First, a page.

The monitor opposite shows Monika, a young woman who tries to build a house of cards over and over again. From time to time she collapses it, either deliberately or by accident. She concentrates on balancing the cards on top of each other and manages to muster a certain amount of patience. However, she seems more interested in the process of building than in producing an end result. If she succeeds in finishing the house she only pauses for a brief moment before she starts anew. She seems to toy with the cards to keep herself occupied. It is something she does to kill time. The subdued atmosphere her performance creates is reminiscent of a Sunday afternoon stretching endlessly into the evening.

On the third monitor, Darren and Darren perform. In a strict sense they are the only ones who 'act'. Their fluid motions come almost as a release from the feeling of arrested time produced by Monika and Sotiris. Their performance is staged in a vast empty office space. The reflective marble floor, monotonous rows of windows and white pillars confuse any clear sense of space. Against this abstract backdrop the two young men, casually dressed in jeans, tank top and trainers, carry out a repetitious sequence of movements. Darren 1 faces the camera and stands with his legs apart, his arms hanging loosely at his side. Darren 2 gets on his knees and crawls through the legs of Darren 1. He gets up again, and for a split second the men freeze, the right foot of Darren 1 beside the left foot of Darren 2. Then they begin again and Darren 2 stands with his legs apart while Darren 1 gets down and crawls through them. This procedure is repeated with reversed roles over and over again. The nature of their circular movement is impossible to comprehend. It could be a game. It could be a ritual. It might as well be a minimal dance performance. And although the absurdity of their actions defies any aspiration to serious posing, the two young men still manage to convey a certain attitude: 'Here I stand. This is me. Now who are you?'²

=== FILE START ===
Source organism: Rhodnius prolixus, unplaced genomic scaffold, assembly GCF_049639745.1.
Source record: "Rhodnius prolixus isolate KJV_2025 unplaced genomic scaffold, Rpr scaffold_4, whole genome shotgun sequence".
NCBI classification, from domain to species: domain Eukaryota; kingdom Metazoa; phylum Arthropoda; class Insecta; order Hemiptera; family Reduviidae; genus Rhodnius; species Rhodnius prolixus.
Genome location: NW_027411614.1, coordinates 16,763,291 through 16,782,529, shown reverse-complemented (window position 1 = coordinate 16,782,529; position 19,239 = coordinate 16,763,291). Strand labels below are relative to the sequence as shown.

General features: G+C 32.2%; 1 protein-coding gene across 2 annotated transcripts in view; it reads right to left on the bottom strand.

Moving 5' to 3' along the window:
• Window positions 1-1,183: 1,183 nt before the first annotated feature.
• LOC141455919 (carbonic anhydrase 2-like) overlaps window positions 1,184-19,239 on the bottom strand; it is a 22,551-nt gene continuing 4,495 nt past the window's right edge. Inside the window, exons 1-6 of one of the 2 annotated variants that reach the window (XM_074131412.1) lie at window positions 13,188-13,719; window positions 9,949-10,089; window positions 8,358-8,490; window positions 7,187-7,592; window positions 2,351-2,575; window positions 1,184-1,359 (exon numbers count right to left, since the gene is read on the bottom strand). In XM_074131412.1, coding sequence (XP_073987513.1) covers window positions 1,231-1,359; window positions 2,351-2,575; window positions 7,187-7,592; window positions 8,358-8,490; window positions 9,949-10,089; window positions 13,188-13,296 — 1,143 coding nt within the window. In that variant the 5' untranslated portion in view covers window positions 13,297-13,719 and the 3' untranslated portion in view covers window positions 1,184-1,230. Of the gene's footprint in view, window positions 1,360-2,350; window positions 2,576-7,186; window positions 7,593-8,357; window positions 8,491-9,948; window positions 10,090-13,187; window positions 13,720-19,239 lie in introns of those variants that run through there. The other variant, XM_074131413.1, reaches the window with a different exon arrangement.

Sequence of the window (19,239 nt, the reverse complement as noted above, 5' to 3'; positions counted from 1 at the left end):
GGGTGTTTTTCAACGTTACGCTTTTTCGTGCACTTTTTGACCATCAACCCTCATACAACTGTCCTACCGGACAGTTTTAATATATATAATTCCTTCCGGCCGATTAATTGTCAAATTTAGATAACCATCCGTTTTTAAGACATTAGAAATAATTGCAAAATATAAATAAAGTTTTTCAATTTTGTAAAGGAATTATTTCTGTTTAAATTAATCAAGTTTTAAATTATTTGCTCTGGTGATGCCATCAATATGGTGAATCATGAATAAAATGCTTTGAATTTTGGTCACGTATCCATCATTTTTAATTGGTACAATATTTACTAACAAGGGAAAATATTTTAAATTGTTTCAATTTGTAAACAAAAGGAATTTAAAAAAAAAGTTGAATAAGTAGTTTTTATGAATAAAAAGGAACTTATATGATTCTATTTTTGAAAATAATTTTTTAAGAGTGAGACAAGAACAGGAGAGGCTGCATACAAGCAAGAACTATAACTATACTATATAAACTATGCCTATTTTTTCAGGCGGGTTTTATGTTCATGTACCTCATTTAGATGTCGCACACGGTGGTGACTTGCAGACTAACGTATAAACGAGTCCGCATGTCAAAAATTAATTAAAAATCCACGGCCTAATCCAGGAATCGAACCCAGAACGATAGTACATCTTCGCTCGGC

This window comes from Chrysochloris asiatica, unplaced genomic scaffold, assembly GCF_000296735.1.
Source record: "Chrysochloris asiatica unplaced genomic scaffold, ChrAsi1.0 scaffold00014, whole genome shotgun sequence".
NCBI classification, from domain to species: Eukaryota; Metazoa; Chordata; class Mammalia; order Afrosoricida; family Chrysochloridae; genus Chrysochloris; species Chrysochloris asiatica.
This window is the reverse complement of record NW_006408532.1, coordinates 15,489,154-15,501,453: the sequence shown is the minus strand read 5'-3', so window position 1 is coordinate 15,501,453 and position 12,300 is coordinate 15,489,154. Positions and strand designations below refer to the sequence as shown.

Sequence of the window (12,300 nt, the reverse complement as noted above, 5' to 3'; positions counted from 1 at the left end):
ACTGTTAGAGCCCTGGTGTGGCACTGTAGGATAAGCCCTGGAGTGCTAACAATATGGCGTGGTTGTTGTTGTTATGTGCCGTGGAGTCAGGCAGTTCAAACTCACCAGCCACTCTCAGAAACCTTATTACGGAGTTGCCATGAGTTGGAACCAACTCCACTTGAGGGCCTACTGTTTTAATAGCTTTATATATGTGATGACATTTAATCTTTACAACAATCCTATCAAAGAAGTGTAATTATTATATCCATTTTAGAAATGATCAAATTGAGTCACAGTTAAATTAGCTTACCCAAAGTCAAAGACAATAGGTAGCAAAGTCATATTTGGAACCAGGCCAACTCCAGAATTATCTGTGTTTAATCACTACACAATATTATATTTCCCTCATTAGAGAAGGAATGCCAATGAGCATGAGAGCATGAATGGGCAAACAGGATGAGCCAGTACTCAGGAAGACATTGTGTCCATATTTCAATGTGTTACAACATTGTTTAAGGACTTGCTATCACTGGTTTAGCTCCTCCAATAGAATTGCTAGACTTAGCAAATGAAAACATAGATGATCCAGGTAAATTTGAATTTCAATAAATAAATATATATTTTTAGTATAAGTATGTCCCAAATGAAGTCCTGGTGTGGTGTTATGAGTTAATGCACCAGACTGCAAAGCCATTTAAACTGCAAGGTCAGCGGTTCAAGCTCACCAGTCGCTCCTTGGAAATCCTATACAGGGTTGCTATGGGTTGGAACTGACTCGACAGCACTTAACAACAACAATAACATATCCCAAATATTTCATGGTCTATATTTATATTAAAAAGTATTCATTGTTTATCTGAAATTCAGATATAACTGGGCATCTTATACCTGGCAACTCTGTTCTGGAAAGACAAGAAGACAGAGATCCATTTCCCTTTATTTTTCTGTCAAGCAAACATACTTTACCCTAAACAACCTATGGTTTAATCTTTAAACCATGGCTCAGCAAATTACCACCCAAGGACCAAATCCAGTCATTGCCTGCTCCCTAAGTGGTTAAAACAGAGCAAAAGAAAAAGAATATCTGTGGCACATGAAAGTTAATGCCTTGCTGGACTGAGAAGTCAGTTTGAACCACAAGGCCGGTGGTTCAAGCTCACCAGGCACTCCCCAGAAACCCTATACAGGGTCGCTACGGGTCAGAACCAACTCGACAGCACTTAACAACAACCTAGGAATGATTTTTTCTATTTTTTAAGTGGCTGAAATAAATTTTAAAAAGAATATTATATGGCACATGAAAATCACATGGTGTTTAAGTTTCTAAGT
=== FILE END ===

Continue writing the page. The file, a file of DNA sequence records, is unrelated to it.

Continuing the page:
An empty gaze on London; a young man ripping pages out of a fashion magazine; a young woman building a house of cards; and two young men performing a self-contained routine of posing in a vast unoccupied space - all three performances seem to evolve directly from the underlying sense of vacancy. They give a shape to it. It is as if the feeling of vacant time and anonymous urban space itself created the impulse to perform. To fill space. To kill time. The edgy tearing noises produced by Sotiris reverberate this impulse - the nervous itch that urges you to do something, to be somebody. The sense of floating in a void gets you all wired up. Whatever de-centres the ego - the effects of boredom, the impact of urban anonymity or the thrill of glossy surfaces - makes you want to go out, get on stage, put on an act and present yourself, like Darren and Darren do.

Or maybe this socio-psychological interpretation is misconstrued. Hilary Lloyd's videos are no empirical study on the presentation of the self in everyday life. Even though the performances in the videos are casual, they are not part of a real-life scenario. Perhaps they could be because they are neither too bizarre nor too outrageous to be noticed in an ordinary environment - in a busy gym even the performance of Darren and Darren might pass as a "basic warm-up exercise. It is not the degree of spectacularity that sets these performances off from common behaviour, but rather the context in which they are presented. The installation establishes a specific 'situation' that creates its own space and time. The repetitive structure of the four video sequences produces something like a self-contained time zone that seals itself off against linear time and the speed of daily life. Inside this zone, time is stretched and slowed down. Perception is made to adapt to the circular rhythm of the loops. No matter how casual the performances may seem, inside this time zone they come to be perceived as microscopic choreographies of formalised acts.³

The sculptural arrangement of the monitors transforms the exhibition space into a 'place'. Installed at chest height on single-column stands the monitors occupy the room as a group of people might. The factual appeal of the professional equipment emphasises its 'objecthood'. The technicality of vision is exposed. As a result perception becomes 'embodied' as a physical process. You are made aware of the way in which your own movements between and around the monitors determine how you perceive what you perceive. The constellation of videos you see changes with the position you take. Step into the circle of monitors to see Darren and Darren's activities in contrast to Sotiris's passivity. Step out of the circle and you see the exterior view of London's architecture in the foreground, a striking contrast to the interior spaces in which Darren and Darren perform. However, the ways of encountering the work are not entirely open. The installation determines the set of possible positions for the viewer in relation to the monitors - a fully defined perceptual environment in which every component is designed to bring about a change of perception.